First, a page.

You’ve just hired a new employee. She uses a powered chair. You know she can do the work, but you’re concerned how she’ll fit in with the team.
Here are a few tips on how to make everyone feel more comfortable, from Ivy Gunter, co-author of On the Ragged Edge of Drop Dead Gorgeous, a book about her experience with a physical disability resulting from cancer.
- Refer to the new employee as a person with a disability, not as a handicapped or disabled person. This puts the emphasis on the human being, not the impairment.
- Inform your staff ahead of time about the disability, particularly if it’s an obvious one. That way, there are no shocked looks to deal with.
- Have your team members introduce themselves and offer assistance. This does not mean providing special help. It means extending ordinary courtesies—explaining where the supplies are, inviting the person to lunch, etc.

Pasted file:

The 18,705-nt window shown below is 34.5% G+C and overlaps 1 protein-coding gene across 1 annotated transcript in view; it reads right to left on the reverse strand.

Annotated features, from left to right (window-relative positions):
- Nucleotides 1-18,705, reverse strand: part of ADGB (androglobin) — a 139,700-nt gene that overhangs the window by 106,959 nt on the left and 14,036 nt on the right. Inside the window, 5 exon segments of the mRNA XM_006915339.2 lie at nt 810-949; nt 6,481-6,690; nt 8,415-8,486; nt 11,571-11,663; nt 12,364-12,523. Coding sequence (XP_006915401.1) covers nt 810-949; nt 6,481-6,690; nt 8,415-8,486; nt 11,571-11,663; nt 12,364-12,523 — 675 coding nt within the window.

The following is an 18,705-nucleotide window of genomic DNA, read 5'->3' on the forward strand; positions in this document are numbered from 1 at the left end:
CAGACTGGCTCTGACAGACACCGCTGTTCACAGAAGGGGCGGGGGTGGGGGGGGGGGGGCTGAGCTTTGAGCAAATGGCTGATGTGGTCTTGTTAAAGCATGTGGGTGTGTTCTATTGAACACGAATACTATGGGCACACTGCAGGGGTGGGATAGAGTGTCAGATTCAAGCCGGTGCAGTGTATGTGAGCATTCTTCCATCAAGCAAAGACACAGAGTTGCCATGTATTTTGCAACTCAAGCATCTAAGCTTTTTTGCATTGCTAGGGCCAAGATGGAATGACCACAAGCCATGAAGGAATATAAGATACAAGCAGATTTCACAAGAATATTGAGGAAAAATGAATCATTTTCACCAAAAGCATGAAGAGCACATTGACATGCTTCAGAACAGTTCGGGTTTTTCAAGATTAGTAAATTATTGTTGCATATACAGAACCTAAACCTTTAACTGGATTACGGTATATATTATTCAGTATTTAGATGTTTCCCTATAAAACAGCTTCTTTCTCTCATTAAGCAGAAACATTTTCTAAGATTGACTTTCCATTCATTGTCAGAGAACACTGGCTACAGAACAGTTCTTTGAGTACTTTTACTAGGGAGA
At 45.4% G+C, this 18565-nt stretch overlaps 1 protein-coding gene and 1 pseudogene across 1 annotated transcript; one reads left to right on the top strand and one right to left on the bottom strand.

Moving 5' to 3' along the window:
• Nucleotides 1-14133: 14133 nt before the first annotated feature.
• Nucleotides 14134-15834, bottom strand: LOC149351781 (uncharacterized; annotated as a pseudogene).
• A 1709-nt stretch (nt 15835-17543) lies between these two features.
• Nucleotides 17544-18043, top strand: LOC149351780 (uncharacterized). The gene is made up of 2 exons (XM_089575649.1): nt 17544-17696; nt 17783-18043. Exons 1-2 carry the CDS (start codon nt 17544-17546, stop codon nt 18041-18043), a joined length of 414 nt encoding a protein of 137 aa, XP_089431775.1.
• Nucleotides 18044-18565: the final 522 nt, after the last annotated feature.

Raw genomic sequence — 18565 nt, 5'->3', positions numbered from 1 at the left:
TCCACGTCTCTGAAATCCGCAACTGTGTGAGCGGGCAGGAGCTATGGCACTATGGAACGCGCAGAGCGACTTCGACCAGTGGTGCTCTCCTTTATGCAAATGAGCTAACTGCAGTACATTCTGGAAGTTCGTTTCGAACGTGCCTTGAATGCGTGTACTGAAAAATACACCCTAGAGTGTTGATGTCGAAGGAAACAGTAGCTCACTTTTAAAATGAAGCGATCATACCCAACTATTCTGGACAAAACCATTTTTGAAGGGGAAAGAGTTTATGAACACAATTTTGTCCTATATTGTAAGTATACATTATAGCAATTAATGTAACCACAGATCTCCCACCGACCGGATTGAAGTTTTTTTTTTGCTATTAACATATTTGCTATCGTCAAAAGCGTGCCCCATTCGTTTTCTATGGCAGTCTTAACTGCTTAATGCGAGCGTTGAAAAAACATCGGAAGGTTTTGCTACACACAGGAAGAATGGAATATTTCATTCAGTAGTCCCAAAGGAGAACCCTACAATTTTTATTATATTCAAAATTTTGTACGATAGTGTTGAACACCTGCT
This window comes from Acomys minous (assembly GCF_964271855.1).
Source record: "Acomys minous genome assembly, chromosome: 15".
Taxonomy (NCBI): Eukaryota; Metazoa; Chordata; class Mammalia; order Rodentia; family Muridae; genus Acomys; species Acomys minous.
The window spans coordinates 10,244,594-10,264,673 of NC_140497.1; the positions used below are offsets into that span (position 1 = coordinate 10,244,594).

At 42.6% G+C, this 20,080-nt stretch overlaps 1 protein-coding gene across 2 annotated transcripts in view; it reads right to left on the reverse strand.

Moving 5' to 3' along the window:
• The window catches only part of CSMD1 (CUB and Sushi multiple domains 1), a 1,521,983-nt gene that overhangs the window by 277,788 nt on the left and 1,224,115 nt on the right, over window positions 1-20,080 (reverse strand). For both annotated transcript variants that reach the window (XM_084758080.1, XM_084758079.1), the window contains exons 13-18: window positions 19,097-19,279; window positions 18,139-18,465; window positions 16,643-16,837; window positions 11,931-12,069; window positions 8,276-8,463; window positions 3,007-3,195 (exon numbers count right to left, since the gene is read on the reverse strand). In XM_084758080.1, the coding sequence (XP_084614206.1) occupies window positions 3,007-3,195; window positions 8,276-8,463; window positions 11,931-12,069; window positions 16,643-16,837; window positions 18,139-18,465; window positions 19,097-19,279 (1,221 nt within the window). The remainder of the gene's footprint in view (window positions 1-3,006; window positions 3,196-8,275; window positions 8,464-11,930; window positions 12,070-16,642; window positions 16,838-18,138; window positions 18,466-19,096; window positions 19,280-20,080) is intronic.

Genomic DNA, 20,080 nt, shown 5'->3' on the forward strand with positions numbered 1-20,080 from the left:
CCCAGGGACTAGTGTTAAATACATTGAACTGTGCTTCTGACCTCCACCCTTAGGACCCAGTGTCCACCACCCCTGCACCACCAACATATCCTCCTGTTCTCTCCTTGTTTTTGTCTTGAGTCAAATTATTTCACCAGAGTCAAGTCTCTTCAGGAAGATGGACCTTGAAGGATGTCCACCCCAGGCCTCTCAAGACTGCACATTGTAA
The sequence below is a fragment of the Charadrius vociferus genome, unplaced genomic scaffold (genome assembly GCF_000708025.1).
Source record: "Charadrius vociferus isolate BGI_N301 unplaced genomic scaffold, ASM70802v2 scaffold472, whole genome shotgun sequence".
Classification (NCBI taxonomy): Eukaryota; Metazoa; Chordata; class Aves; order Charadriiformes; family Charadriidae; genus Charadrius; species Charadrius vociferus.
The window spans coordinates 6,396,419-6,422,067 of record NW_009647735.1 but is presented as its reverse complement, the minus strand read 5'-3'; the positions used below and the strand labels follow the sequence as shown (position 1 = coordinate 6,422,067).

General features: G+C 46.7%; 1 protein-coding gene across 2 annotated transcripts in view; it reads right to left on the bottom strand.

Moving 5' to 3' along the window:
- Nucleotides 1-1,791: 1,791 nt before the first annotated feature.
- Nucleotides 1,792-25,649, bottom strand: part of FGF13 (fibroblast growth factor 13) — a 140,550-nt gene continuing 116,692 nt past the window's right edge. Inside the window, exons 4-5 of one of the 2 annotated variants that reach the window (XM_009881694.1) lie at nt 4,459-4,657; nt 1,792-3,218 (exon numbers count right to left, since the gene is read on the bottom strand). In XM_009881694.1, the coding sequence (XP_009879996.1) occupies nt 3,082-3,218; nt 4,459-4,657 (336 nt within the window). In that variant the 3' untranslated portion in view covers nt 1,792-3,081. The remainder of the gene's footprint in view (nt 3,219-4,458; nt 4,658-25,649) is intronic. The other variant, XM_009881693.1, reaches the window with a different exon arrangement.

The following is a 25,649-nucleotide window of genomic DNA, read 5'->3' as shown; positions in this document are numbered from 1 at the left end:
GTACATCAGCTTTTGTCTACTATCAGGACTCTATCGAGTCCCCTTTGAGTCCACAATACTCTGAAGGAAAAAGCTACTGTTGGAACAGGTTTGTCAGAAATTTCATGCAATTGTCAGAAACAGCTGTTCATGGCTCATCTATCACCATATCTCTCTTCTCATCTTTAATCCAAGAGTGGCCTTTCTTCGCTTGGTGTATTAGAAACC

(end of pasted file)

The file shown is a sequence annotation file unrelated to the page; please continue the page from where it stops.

- Let the new employee decide on how much information she wants to give. If she says, “Yes, I’ve had an accident,” and doesn’t go into detail, leave it at that.
- Make sure all job-related areas are accessible to her. For instance, if she’s chair-bound, be sure her in-office mail box is within her reach.
- Don’t judge her abilities on a special scale. Simply treat her like anyone else. She wants a chance, not a favor.
- How to Fire an Employee the Legal Way: 6 Termination Guidelines
- Transfer with same pay and benefits may still be an adverse employment action
- You don't have to pay all managers equally unless jobs are substantially similar
- Terminating smokers: Encourage lifestyle changes first
- How to write effective and legal job descriptions